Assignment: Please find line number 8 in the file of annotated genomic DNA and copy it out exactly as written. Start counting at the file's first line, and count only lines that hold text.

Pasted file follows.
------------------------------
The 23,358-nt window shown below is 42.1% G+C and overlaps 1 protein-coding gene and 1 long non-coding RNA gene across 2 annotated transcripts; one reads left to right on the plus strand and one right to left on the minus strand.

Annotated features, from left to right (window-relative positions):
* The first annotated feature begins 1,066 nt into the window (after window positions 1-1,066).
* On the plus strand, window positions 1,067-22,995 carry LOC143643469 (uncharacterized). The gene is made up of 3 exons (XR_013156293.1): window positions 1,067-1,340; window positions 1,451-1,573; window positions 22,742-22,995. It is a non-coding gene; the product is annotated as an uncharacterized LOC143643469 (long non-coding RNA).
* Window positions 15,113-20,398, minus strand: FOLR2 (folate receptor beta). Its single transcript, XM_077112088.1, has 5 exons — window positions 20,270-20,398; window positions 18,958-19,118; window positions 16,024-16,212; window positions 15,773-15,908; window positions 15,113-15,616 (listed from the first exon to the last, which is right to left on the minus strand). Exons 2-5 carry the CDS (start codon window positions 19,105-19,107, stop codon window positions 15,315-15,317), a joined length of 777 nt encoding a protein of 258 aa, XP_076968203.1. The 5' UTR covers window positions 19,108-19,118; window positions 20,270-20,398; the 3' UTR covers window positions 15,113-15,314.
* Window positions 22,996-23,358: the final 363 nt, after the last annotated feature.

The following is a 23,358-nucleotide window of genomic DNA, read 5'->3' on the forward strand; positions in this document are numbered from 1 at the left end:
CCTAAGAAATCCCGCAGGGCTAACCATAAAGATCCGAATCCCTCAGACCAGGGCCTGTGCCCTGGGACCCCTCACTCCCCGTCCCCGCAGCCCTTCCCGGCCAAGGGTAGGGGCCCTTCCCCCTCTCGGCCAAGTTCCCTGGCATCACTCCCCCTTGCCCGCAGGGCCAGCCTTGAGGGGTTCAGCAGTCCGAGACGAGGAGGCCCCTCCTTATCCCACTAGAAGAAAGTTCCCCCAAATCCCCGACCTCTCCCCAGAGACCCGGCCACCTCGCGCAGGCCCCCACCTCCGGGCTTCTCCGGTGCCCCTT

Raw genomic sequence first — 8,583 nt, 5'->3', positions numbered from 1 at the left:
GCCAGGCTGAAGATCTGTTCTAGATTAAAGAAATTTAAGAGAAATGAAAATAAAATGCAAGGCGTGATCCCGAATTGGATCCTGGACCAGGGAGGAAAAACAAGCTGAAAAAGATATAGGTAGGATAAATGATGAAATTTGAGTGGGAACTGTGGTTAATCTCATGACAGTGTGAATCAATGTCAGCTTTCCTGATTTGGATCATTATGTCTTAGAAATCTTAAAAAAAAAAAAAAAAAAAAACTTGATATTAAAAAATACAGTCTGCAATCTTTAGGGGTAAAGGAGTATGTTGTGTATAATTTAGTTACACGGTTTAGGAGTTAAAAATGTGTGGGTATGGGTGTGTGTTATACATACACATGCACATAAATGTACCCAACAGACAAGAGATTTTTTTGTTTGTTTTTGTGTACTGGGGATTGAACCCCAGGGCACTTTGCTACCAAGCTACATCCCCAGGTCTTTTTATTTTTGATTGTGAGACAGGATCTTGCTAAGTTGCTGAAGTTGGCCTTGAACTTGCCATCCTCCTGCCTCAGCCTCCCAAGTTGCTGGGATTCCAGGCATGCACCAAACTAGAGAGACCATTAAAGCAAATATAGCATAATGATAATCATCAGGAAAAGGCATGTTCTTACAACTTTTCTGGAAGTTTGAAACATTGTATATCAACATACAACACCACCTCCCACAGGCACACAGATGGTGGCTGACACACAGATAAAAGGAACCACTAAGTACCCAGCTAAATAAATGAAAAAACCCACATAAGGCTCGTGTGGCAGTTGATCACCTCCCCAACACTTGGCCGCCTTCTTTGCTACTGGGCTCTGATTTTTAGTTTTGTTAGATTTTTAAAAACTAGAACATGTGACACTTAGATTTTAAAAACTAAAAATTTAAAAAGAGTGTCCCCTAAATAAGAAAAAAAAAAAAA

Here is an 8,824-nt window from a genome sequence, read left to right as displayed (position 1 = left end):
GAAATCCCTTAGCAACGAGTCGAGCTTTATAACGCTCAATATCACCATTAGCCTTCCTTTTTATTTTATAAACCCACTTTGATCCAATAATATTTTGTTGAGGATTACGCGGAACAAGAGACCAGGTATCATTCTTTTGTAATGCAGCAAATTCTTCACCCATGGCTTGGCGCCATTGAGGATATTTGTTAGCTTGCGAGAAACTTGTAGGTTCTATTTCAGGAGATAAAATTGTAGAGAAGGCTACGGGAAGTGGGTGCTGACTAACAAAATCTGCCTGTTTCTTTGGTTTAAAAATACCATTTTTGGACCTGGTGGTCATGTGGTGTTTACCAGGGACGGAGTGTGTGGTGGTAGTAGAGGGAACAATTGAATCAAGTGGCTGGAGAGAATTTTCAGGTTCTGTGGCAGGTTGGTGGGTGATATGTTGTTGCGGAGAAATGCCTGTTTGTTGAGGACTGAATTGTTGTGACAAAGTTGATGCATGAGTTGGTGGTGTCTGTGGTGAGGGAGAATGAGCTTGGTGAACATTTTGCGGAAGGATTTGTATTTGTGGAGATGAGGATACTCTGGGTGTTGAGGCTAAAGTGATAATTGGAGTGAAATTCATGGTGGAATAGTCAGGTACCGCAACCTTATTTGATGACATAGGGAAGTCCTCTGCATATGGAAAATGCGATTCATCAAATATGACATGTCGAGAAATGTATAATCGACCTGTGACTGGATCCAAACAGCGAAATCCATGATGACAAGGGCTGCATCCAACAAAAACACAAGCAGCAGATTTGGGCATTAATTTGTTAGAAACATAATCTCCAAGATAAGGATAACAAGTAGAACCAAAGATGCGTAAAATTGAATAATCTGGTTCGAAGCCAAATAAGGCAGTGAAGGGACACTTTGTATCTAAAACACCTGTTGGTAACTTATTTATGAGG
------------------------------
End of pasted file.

CCTAAGAAATCCCGCAGGGCTAACCATAAAGATCCGAATCCCTCAGACCAGGGCCTGTGCCCTGGGACCCCTCACTCCCCGTCCCCGCAGCCCTTCCCGGCCAAGGGTAGGGGCCCTTCCCCCTCTCGGCCAAGTTCCCTGGCATCACTCCCCCTTGCCCGCAGGGCCAGCCTTGAGGGGTTCAGCAGTCCGAGACGAGGAGGCCCCTCCTTATCCCACTAGAAGAAAGTTCCCCCAAATCCCCGACCTCTCCCCAGAGACCCGGCCACCTCGCGCAGGCCCCCACCTCCGGGCTTCTCCGGTGCCCCTT